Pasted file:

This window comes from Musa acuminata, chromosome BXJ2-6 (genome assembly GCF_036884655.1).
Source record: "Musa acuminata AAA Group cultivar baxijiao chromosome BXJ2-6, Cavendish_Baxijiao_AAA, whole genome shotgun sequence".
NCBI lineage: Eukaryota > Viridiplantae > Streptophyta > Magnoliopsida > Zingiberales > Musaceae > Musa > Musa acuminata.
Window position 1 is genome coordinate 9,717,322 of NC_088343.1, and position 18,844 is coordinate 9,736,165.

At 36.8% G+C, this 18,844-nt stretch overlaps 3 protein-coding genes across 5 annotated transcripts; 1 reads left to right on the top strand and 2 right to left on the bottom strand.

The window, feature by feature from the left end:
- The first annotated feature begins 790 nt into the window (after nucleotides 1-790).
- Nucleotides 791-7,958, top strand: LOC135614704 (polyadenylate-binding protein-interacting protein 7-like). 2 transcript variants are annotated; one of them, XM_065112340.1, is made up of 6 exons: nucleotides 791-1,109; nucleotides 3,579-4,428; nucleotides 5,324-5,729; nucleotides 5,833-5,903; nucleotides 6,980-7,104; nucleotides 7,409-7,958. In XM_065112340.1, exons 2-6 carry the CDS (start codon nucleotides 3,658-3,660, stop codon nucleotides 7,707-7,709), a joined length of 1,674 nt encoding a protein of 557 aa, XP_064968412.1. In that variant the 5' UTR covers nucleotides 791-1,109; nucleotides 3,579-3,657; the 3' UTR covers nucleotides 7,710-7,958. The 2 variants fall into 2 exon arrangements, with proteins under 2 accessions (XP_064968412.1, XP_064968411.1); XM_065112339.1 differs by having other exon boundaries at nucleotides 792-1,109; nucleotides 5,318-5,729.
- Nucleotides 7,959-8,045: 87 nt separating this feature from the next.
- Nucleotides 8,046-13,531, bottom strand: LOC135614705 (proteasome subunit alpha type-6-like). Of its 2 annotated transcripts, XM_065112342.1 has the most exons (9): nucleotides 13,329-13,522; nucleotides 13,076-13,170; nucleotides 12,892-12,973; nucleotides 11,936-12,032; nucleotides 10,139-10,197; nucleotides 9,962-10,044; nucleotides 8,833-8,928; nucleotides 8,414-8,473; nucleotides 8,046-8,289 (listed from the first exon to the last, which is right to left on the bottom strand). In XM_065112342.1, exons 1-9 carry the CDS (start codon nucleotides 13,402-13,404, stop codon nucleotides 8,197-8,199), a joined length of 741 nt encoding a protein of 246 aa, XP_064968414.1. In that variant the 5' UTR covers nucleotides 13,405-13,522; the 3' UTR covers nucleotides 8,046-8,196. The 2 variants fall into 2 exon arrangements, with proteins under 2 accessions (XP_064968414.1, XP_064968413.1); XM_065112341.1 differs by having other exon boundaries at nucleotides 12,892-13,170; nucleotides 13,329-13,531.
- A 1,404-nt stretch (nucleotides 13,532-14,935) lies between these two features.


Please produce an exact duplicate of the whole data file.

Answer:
This window comes from Musa acuminata, chromosome BXJ2-6 (genome assembly GCF_036884655.1).
Source record: "Musa acuminata AAA Group cultivar baxijiao chromosome BXJ2-6, Cavendish_Baxijiao_AAA, whole genome shotgun sequence".
NCBI lineage: Eukaryota > Viridiplantae > Streptophyta > Magnoliopsida > Zingiberales > Musaceae > Musa > Musa acuminata.
Window position 1 is genome coordinate 9,717,322 of NC_088343.1, and position 18,844 is coordinate 9,736,165.

At 36.8% G+C, this 18,844-nt stretch overlaps 3 protein-coding genes across 5 annotated transcripts; 1 reads left to right on the top strand and 2 right to left on the bottom strand.

The window, feature by feature from the left end:
- The first annotated feature begins 790 nt into the window (after nucleotides 1-790).
- Nucleotides 791-7,958, top strand: LOC135614704 (polyadenylate-binding protein-interacting protein 7-like). 2 transcript variants are annotated; one of them, XM_065112340.1, is made up of 6 exons: nucleotides 791-1,109; nucleotides 3,579-4,428; nucleotides 5,324-5,729; nucleotides 5,833-5,903; nucleotides 6,980-7,104; nucleotides 7,409-7,958. In XM_065112340.1, exons 2-6 carry the CDS (start codon nucleotides 3,658-3,660, stop codon nucleotides 7,707-7,709), a joined length of 1,674 nt encoding a protein of 557 aa, XP_064968412.1. In that variant the 5' UTR covers nucleotides 791-1,109; nucleotides 3,579-3,657; the 3' UTR covers nucleotides 7,710-7,958. The 2 variants fall into 2 exon arrangements, with proteins under 2 accessions (XP_064968412.1, XP_064968411.1); XM_065112339.1 differs by having other exon boundaries at nucleotides 792-1,109; nucleotides 5,318-5,729.
- Nucleotides 7,959-8,045: 87 nt separating this feature from the next.
- Nucleotides 8,046-13,531, bottom strand: LOC135614705 (proteasome subunit alpha type-6-like). Of its 2 annotated transcripts, XM_065112342.1 has the most exons (9): nucleotides 13,329-13,522; nucleotides 13,076-13,170; nucleotides 12,892-12,973; nucleotides 11,936-12,032; nucleotides 10,139-10,197; nucleotides 9,962-10,044; nucleotides 8,833-8,928; nucleotides 8,414-8,473; nucleotides 8,046-8,289 (listed from the first exon to the last, which is right to left on the bottom strand). In XM_065112342.1, exons 1-9 carry the CDS (start codon nucleotides 13,402-13,404, stop codon nucleotides 8,197-8,199), a joined length of 741 nt encoding a protein of 246 aa, XP_064968414.1. In that variant the 5' UTR covers nucleotides 13,405-13,522; the 3' UTR covers nucleotides 8,046-8,196. The 2 variants fall into 2 exon arrangements, with proteins under 2 accessions (XP_064968414.1, XP_064968413.1); XM_065112341.1 differs by having other exon boundaries at nucleotides 12,892-13,170; nucleotides 13,329-13,531.
- A 1,404-nt stretch (nucleotides 13,532-14,935) lies between these two features.